All You Need Is Lovecraft

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372 pages | Hard­back / ebook Au­thor: Stephen King Pub­lisher: Hod­der & Stoughton

The “F” word is con­spic­u­ously ab­sent from Stephen King’s lat­est novel. No, not the four- let­ter one. A con­sid­er­ably longer one, coined by Mary Shel­ley.

Re­vival’s nar­ra­tor, Jamie Mor­ton, is another in a long line of King pro­tag­o­nists with a cre­ative ca­reer; in this case he’s a rock gui­tarist. Not a par­tic­u­larly ac­com­plished one all told, though he man­ages to make a liv­ing on the pe­riph­eries of the business from the ’ 60s right up to 2014.

Yes, this another one of those decades- span­ning fic­tional bi­ogra­phies laced through with su­per­nat­u­ral spook­i­ness. The kind of book that King adores writ­ing. So, of course, we get that patented King- style sepia- tinted, nostal­gia-gog­gled child­hood; then there are the teenage years, with Jamie dis­cov­er­ing sex and guitars; then the drugs and flares; then ret­ri­bu­tion and self- re­al­i­sa­tion; then the moan­ing about aching joints and wak­ing up for a pee.

All the while, King shows off his ex­ten­sive rock re­search, and weaves in the tale of an elec­tric­ity- ob­sessed ex- Rev­erend whose life keeps in­ter­sect­ing with Jamie’s. The older Jamie grows, the more ec­cen­tric the for­mer man of the cloth be­comes, at one point be­com­ing a carny huck­ster cre­at­ing “light­ning por­traits”, then cre­at­ing his own heal­ing min­istry, un­til the whole thing scales up to the point that you can’t be­lieve Jamie isn’t us­ing that ( longer) F word.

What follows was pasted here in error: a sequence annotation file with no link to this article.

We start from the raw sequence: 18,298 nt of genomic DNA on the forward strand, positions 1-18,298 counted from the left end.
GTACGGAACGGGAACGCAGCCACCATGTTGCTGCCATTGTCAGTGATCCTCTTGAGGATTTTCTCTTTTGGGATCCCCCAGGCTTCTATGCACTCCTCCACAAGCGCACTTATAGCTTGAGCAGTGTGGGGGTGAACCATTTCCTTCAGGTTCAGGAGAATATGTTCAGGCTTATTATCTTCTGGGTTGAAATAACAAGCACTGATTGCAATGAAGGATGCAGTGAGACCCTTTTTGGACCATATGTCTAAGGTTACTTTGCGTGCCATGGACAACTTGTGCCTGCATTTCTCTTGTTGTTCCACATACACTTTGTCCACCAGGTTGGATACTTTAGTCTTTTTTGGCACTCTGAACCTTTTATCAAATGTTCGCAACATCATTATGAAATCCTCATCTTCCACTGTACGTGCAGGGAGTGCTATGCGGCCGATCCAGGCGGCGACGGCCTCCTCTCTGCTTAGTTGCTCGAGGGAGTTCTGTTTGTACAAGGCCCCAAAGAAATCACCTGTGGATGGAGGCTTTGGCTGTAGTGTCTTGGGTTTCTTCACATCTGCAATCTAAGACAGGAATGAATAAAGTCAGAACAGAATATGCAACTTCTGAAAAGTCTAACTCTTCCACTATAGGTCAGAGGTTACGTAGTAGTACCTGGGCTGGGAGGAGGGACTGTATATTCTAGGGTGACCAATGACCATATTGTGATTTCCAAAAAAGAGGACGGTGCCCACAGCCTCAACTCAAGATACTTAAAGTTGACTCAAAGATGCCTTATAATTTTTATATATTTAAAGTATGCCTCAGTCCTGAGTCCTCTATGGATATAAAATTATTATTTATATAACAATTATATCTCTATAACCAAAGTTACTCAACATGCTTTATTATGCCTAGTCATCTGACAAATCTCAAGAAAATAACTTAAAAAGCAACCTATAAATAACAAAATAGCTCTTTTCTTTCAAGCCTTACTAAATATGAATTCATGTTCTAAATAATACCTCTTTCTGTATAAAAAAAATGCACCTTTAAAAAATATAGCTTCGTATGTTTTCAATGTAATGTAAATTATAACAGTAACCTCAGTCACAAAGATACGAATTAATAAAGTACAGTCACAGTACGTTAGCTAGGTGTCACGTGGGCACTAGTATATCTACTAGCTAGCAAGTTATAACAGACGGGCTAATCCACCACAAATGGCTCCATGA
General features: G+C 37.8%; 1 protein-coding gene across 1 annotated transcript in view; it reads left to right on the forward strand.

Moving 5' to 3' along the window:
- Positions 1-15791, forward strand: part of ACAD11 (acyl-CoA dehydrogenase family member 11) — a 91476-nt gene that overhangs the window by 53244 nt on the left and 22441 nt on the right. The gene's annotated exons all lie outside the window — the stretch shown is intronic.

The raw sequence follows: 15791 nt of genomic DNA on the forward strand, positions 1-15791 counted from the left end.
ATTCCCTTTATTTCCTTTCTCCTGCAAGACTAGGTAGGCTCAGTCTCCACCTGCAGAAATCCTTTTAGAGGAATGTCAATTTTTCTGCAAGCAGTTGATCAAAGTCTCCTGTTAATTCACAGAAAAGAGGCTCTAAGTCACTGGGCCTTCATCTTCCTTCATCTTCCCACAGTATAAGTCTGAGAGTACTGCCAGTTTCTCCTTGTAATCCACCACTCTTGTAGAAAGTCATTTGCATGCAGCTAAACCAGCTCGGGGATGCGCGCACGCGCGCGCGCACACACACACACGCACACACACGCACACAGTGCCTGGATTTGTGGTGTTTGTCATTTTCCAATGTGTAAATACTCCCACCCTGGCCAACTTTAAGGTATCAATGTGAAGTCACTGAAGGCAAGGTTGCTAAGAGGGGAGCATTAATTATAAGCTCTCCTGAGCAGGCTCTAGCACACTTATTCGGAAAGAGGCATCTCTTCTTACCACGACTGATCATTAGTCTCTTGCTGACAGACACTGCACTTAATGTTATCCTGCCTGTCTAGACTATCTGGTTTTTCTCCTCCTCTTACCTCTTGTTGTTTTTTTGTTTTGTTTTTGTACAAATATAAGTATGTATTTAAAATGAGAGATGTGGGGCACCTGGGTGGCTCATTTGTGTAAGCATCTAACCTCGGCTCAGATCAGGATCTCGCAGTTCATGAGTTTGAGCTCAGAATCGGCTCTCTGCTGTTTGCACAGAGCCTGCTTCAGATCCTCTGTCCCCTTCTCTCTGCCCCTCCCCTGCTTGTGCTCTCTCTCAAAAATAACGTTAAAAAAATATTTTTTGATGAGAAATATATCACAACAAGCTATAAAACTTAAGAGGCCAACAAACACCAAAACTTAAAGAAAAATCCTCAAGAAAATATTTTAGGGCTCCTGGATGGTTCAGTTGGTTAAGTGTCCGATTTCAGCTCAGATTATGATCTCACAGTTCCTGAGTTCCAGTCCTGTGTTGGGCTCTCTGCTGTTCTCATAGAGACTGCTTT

Ul­ti­mately, though, King’s in­spi­ra­tion for the fan­tasy el­e­ments of the plot turns out to have been in­flu­enced less by Shel­ley and more by Lovecraft. Old HP is even hon­oured with a namecheck.

This, though, is the main prob­lem with Re­vival, and one it shares with one of King’s most fa­mous nov­els, It. When nine- tenths of a book is writ­ten in a fairly nat­u­ral­is­tic tone, the sud­den gear change to one of cos­mic, apoc­a­lyp­tic goth­dom at the fi­nale feels like a cheap, gaudy par­lour trick; a puff of smoke and a clash of cym­bals.

Awk­ward it may be in part, but the char­ac­ters are great, the pac­ing and plot­ting is more eco­nom­i­cal than many re­cent King nov­els, and his mus­ings on the en­nui of white, mid­dle- class Amer­ica in the late 20th cen­tury are as well ob­served as ever. It’s another thor­oughly im­mer­sive yarn – un­til that mis­judged end­ing.

It’s odd, though, that King starts a novel that’s mainly con­cerned with rock mu­sic and re­li­gion with an ex­tended metaphor about scriptwrit­ing. The devil may have all the best tunes, but King seems to be think­ing more about the best movie deals. Dave Golder

A psy­chi­atric in­sti­tu­tion in the book is called Cos­grove Hall – though none of the res­i­dents thinks they’re Count Duck­ula.

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